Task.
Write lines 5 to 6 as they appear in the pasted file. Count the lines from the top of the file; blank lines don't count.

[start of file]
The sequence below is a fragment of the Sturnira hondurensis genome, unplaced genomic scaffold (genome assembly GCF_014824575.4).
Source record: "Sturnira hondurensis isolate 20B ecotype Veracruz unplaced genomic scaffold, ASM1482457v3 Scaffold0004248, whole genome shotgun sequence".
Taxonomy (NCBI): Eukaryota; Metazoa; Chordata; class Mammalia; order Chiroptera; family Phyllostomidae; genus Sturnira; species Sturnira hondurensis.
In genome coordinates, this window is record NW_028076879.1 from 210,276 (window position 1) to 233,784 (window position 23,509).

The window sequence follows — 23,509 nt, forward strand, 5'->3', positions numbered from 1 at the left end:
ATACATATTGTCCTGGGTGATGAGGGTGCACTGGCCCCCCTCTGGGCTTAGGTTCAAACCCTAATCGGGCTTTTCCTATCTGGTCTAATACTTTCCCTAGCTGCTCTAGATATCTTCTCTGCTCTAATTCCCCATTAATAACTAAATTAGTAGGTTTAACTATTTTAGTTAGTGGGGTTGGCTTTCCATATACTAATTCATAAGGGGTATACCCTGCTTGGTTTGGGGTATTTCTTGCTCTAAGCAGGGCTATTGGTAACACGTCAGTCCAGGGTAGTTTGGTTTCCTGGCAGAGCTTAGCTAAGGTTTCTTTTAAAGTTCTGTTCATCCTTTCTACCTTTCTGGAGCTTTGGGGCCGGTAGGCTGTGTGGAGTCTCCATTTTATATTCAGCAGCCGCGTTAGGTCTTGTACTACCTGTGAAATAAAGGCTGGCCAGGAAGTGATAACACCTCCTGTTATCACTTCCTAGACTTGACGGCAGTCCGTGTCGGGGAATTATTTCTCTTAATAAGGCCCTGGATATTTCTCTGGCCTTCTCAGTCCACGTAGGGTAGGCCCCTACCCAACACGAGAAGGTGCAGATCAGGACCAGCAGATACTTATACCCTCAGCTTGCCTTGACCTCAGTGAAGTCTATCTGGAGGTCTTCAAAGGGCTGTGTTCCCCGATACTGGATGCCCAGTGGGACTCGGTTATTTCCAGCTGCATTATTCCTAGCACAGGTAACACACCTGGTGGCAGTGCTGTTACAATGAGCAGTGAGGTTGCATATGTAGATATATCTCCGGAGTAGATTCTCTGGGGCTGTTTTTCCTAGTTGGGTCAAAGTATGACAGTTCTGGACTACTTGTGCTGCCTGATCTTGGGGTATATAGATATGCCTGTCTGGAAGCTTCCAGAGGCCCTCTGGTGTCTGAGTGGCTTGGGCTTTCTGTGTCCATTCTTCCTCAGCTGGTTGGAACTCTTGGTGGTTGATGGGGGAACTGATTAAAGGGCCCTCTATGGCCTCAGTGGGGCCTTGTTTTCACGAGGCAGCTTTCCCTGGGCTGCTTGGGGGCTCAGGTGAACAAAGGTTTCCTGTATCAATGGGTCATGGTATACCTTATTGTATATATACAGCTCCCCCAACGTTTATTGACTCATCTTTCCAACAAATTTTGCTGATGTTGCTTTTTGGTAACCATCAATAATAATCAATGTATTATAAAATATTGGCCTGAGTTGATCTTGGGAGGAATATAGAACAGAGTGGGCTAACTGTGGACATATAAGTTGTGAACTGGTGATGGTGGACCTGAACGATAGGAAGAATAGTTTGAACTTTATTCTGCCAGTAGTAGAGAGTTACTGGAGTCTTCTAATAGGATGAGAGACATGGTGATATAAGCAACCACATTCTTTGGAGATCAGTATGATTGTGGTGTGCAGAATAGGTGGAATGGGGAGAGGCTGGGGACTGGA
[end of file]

The window sequence follows — 23,509 nt, forward strand, 5'->3', positions numbered from 1 at the left end:
ATACATATTGTCCTGGGTGATGAGGGTGCACTGGCCCCCCTCTGGGCTTAGGTTCAAACCCTAATCGGGCTTTTCCTATCTGGTCTAATACTTTCCCTAGCTGCTCTAGATATCTTCTCTGCTCTAATTCCCCATTAATAACTAAATTAGTAGGTTTAACTATTTTAGTTAGTGGGGTTGGCTTTCCATATACTAATTCATAAGGGGTATACCCTGCTTGGTTTGGGGTATTTCTTGCTCTAAGCAGGGCTATTGGTAACACGTCAGTCCAGGGTAGTTTGGTTTCCTGGCAGAGCTTAGCTAAGGTTTCTTTTAAAGTTCTGTTCATCCTTTCTACCTTTCTGGAGCTTTGGGGCCGGTAGGCTGTGTGGAGTCTCCATTTTATATTCAGCAGCCGCGTTAGGTCTTGTACTACCTGTGAAATAAAGGCTGGCCAGGAAGTGATAACACCTCCTGTTATCACTTCCTAGACTTGACGGCAGTCCGTGTCGGGGAATTATTTCTCTTAATAAGGCCCTGGATATTTCTCTGGCCTTCTCAGTCCACGTAGGGTAGGCCCCTACCCAACACGAGAAGGTGCAGATCAGGACCAGCAGATACTTATACCCTCAGCTTGCCTTGACCTCAGTGAAGTCTATCTGGAGGTCTTCAAAGGGCTGTGTTCCCCGATACTGGATGCCCAGTGGGACTCGGTTATTTCCAGCTGCATTATTCCTAGCACAGGTAACACACCTGGTGGCAGTGCTGTTACAATGAGCAGTGAGGTTGCATATGTAGATATATCTCCGGAGTAGATTCTCTGGGGCTGTTTTTCCTAGTTGGGTCAAAGTATGACAGTTCTGGACTACTTGTGCTGCCTGATCTTGGGGTATATAGATATGCCTGTCTGGAAGCTTCCAGAGGCCCTCTGGTGTCTGAGTGGCTTGGGCTTTCTGTGTCCATTCTTCCTCAGCTGGTTGGAACTCTTGGTGGTTGATGGGGGAACTGATTAAAGGGCCCTCTATGGCCTCAGTGGGGCCTTGTTTTCACGAGGCAGCTTTCCCTGGGCTGCTTGGGGGCTCAGGTGAACAAAGGTTTCCTGTATCAATGGGTCATGGTATACCTTATTGTATATATACAGCTCCCCCAACGTTTATTGACTCATCTTTCCAACAAATTTTGCTGATGTTGCTTTTTGGTAACCATCAATAATAATCAATGTATTATAAAATATTGGCCTGAGTTGATCTTGGGAGGAATATAGAACAGAGTGGGCTAACTGTGGACATATAAGTTGTGAACTGGTGATGGTGGACCTGAACGATAGGAAGAATAGTTTGAACTTTATTCTGCCAGTAGTAGAGAGTTACTGGAGTCTTCTAATAGGATGAGAGACATGGTGATATAAGCAACCACATTCTTTGGAGATCAGTATGATTGTGGTGTGCAGAATAGGTGGAATGGGGAGAGGCTGGGGACTGGA